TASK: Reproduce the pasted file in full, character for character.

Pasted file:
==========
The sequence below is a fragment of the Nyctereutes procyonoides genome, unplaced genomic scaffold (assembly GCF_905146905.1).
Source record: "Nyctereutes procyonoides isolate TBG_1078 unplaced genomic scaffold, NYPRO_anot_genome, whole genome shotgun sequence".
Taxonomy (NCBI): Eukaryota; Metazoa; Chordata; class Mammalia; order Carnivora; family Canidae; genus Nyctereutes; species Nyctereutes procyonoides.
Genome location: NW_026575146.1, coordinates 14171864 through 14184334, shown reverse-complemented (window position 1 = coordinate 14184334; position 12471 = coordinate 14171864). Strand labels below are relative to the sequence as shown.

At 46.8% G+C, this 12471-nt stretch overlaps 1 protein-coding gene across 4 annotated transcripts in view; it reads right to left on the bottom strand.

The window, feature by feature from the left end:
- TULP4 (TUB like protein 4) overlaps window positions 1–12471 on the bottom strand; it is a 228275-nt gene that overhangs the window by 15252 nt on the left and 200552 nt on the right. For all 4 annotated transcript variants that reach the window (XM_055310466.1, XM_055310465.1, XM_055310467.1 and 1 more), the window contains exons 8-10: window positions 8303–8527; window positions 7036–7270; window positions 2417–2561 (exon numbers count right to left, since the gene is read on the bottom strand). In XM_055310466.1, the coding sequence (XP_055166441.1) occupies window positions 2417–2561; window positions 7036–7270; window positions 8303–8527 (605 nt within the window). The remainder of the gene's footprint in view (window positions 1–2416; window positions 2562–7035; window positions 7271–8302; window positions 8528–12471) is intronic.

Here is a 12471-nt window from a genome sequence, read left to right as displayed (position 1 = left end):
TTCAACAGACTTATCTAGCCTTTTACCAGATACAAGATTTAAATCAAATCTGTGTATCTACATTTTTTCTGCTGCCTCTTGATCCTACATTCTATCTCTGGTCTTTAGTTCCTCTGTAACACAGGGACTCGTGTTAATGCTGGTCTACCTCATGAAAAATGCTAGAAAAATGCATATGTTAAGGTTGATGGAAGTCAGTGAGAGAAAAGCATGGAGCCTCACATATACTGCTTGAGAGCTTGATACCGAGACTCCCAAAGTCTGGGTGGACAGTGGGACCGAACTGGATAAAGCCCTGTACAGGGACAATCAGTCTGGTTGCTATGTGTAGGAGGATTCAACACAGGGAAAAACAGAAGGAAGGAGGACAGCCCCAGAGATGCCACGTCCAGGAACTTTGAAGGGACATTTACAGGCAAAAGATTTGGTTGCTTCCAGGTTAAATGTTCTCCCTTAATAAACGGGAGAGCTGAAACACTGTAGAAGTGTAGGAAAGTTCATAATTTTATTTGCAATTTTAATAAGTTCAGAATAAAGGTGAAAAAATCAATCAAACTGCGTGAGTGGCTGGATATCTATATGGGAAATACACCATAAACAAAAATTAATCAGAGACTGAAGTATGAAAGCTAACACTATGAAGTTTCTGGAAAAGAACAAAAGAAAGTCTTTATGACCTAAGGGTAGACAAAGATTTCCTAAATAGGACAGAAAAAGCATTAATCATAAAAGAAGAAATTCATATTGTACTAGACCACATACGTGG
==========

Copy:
The sequence below is a fragment of the Nyctereutes procyonoides genome, unplaced genomic scaffold (assembly GCF_905146905.1).
Source record: "Nyctereutes procyonoides isolate TBG_1078 unplaced genomic scaffold, NYPRO_anot_genome, whole genome shotgun sequence".
Taxonomy (NCBI): Eukaryota; Metazoa; Chordata; class Mammalia; order Carnivora; family Canidae; genus Nyctereutes; species Nyctereutes procyonoides.
Genome location: NW_026575146.1, coordinates 14171864 through 14184334, shown reverse-complemented (window position 1 = coordinate 14184334; position 12471 = coordinate 14171864). Strand labels below are relative to the sequence as shown.

At 46.8% G+C, this 12471-nt stretch overlaps 1 protein-coding gene across 4 annotated transcripts in view; it reads right to left on the bottom strand.

The window, feature by feature from the left end:
- TULP4 (TUB like protein 4) overlaps window positions 1–12471 on the bottom strand; it is a 228275-nt gene that overhangs the window by 15252 nt on the left and 200552 nt on the right. For all 4 annotated transcript variants that reach the window (XM_055310466.1, XM_055310465.1, XM_055310467.1 and 1 more), the window contains exons 8-10: window positions 8303–8527; window positions 7036–7270; window positions 2417–2561 (exon numbers count right to left, since the gene is read on the bottom strand). In XM_055310466.1, the coding sequence (XP_055166441.1) occupies window positions 2417–2561; window positions 7036–7270; window positions 8303–8527 (605 nt within the window). The remainder of the gene's footprint in view (window positions 1–2416; window positions 2562–7035; window positions 7271–8302; window positions 8528–12471) is intronic.

Here is a 12471-nt window from a genome sequence, read left to right as displayed (position 1 = left end):
TTCAACAGACTTATCTAGCCTTTTACCAGATACAAGATTTAAATCAAATCTGTGTATCTACATTTTTTCTGCTGCCTCTTGATCCTACATTCTATCTCTGGTCTTTAGTTCCTCTGTAACACAGGGACTCGTGTTAATGCTGGTCTACCTCATGAAAAATGCTAGAAAAATGCATATGTTAAGGTTGATGGAAGTCAGTGAGAGAAAAGCATGGAGCCTCACATATACTGCTTGAGAGCTTGATACCGAGACTCCCAAAGTCTGGGTGGACAGTGGGACCGAACTGGATAAAGCCCTGTACAGGGACAATCAGTCTGGTTGCTATGTGTAGGAGGATTCAACACAGGGAAAAACAGAAGGAAGGAGGACAGCCCCAGAGATGCCACGTCCAGGAACTTTGAAGGGACATTTACAGGCAAAAGATTTGGTTGCTTCCAGGTTAAATGTTCTCCCTTAATAAACGGGAGAGCTGAAACACTGTAGAAGTGTAGGAAAGTTCATAATTTTATTTGCAATTTTAATAAGTTCAGAATAAAGGTGAAAAAATCAATCAAACTGCGTGAGTGGCTGGATATCTATATGGGAAATACACCATAAACAAAAATTAATCAGAGACTGAAGTATGAAAGCTAACACTATGAAGTTTCTGGAAAAGAACAAAAGAAAGTCTTTATGACCTAAGGGTAGACAAAGATTTCCTAAATAGGACAGAAAAAGCATTAATCATAAAAGAAGAAATTCATATTGTACTAGACCACATACGTGG